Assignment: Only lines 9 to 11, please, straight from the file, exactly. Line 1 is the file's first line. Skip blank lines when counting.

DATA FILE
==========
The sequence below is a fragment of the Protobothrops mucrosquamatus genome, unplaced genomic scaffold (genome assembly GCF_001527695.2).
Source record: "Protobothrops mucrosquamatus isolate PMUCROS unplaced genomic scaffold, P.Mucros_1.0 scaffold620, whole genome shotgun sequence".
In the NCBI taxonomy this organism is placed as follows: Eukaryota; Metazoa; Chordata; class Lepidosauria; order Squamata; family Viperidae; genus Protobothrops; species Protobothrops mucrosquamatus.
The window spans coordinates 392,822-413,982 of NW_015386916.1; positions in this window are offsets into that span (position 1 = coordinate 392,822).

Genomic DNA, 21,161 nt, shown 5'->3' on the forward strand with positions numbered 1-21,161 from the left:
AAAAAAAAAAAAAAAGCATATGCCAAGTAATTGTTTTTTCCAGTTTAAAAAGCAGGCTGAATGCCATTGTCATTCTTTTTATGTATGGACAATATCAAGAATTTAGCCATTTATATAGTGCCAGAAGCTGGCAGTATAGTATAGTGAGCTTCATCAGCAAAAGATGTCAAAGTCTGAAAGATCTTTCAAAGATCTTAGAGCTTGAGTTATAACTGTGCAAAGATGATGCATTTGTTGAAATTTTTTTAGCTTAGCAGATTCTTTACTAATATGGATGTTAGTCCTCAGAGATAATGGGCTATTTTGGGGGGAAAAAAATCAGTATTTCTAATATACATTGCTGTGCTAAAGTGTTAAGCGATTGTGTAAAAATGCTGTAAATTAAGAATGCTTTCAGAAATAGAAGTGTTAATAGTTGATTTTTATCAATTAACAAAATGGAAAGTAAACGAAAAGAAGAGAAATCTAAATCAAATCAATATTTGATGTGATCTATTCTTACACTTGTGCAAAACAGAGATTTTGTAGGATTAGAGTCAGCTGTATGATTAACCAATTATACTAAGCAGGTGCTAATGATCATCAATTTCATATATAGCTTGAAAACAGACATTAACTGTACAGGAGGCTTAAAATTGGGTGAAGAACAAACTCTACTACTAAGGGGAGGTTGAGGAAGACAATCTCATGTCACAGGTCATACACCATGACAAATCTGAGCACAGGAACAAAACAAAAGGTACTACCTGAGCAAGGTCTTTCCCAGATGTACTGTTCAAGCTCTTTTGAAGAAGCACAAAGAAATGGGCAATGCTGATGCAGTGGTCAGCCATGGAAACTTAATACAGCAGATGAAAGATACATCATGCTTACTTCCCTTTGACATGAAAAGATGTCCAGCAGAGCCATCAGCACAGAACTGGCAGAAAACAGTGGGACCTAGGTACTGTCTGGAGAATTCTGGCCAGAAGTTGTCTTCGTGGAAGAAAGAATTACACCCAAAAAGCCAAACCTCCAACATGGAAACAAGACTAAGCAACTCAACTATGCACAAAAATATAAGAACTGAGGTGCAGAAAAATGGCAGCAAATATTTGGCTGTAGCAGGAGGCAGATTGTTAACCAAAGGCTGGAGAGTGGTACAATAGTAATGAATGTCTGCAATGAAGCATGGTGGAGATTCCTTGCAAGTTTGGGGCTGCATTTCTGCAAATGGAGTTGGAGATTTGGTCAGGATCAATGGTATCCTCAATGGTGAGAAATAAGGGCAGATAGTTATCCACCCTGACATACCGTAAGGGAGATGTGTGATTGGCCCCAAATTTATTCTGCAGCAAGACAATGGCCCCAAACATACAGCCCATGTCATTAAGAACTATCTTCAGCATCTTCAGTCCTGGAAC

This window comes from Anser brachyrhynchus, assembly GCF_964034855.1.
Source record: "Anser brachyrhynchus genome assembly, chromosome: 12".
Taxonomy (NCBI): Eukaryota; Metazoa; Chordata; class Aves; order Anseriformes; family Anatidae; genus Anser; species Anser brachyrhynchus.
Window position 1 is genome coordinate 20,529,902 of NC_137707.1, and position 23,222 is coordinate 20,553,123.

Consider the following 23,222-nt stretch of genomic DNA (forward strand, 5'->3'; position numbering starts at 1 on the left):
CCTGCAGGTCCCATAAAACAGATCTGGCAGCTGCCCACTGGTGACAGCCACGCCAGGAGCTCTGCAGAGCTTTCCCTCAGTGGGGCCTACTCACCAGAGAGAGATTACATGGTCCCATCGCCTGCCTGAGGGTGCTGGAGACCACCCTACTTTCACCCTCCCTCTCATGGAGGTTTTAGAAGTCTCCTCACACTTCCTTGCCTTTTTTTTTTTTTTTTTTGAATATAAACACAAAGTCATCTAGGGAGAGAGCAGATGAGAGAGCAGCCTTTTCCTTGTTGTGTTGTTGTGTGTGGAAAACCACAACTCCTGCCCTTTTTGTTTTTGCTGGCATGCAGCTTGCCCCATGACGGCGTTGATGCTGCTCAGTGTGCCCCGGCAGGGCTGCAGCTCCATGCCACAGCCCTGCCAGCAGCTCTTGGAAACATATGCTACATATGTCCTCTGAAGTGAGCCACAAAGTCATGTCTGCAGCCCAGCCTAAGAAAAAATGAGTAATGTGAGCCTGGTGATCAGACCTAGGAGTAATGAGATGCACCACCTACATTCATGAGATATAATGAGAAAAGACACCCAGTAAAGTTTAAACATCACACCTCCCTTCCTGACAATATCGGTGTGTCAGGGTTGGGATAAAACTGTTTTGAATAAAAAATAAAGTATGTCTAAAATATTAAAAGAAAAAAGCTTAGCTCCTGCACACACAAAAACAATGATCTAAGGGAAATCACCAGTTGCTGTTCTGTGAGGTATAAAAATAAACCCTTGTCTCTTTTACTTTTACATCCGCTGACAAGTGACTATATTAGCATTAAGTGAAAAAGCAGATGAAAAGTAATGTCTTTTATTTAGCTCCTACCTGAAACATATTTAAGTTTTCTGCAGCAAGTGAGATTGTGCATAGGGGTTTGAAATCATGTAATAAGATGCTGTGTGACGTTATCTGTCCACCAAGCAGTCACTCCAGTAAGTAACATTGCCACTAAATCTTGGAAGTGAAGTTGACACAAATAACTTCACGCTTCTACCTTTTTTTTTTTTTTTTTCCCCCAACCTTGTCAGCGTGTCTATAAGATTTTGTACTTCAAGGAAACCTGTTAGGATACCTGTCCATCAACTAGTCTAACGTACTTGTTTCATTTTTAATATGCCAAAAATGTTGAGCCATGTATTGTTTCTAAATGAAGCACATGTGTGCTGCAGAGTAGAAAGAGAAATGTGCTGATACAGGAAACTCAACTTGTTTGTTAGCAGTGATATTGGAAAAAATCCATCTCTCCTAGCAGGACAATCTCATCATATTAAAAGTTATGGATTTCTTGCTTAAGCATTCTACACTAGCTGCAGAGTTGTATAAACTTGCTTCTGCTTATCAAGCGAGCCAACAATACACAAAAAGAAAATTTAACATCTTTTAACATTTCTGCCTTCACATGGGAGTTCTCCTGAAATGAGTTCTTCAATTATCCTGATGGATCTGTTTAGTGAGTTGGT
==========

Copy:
Taxonomy (NCBI): Eukaryota; Metazoa; Chordata; class Aves; order Anseriformes; family Anatidae; genus Anser; species Anser brachyrhynchus.
Window position 1 is genome coordinate 20,529,902 of NC_137707.1, and position 23,222 is coordinate 20,553,123.

Consider the following 23,222-nt stretch of genomic DNA (forward strand, 5'->3'; position numbering starts at 1 on the left):